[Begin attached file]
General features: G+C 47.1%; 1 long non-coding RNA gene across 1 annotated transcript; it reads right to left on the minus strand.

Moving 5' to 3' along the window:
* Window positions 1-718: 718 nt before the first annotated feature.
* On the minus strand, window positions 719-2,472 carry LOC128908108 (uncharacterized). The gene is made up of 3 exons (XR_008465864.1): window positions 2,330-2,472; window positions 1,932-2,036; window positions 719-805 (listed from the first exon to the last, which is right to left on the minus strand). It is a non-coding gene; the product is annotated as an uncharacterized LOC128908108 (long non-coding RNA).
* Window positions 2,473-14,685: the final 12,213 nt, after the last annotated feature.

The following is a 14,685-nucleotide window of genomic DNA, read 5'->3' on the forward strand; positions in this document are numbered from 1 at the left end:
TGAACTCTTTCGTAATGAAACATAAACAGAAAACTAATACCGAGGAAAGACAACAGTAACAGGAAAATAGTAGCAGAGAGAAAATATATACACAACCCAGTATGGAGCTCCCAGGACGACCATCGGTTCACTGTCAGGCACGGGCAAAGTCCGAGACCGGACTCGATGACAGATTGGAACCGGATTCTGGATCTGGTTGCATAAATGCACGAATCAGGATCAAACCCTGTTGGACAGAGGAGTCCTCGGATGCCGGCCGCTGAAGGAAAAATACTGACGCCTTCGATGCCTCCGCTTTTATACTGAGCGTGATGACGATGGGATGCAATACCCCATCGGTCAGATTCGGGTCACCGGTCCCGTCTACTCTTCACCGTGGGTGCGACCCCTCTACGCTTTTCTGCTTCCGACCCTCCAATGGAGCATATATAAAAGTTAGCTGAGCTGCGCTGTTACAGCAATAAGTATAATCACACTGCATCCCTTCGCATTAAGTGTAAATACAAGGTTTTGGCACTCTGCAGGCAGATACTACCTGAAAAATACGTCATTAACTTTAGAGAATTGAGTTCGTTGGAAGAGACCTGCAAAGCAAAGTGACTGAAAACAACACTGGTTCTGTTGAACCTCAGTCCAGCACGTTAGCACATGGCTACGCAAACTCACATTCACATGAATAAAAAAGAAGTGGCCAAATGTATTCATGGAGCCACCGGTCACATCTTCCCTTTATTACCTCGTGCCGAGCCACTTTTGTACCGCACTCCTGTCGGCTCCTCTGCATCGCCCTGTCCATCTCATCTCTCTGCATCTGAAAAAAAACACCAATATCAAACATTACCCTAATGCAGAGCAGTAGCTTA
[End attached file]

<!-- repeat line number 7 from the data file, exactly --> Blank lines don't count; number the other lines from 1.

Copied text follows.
TGAACTCTTTCGTAATGAAACATAAACAGAAAACTAATACCGAGGAAAGACAACAGTAACAGGAAAATAGTAGCAGAGAGAAAATATATACACAACCCAGTATGGAGCTCCCAGGACGACCATCGGTTCACTGTCAGGCACGGGCAAAGTCCGAGACCGGACTCGATGACAGATTGGAACCGGATTCTGGATCTGGTTGCATAAATGCACGAATCAGGATCAAACCCTGTTGGACAGAGGAGTCCTCGGATGCCGGCCGCTGAAGGAAAAATACTGACGCCTTCGATGCCTCCGCTTTTATACTGAGCGTGATGACGATGGGATGCAATACCCCATCGGTCAGATTCGGGTCACCGGTCCCGTCTACTCTTCACCGTGGGTGCGACCCCTCTACGCTTTTCTGCTTCCGACCCTCCAATGGAGCATATATAAAAGTTAGCTGAGCTGCGCTGTTACAGCAATAAGTATAATCACACTGCATCCCTTCGCATTAAGTGTAAATACAAGGTTTTGGCACTCTGCAGGCAGATACTACCTGAAAAATACGTCATTAACTTTAGAGAATTGAGTTCGTTGGAAGAGACCTGCAAAGCAAAGTGACTGAAAACAACACTGGTTCTGTTGAACCTCAGTCCAGCACGTTAGCACATGGCTACGCAAACTCACATTCACATGAATAAAAAAGAAGTGGCCAAATGTATTCATGGAGCCACCGGTCACATCTTCCCTTTATTACCTCGTGCCGAGCCACTTTTGTACCGCACTCCTGTCGGCTCCTCTGCATCGCCCTGTCCATCTCATCTCTCTGCATCTGAAAAAAAACACCAATATCAAACATTACCCTAATGCAGAGCAGTAGCTTA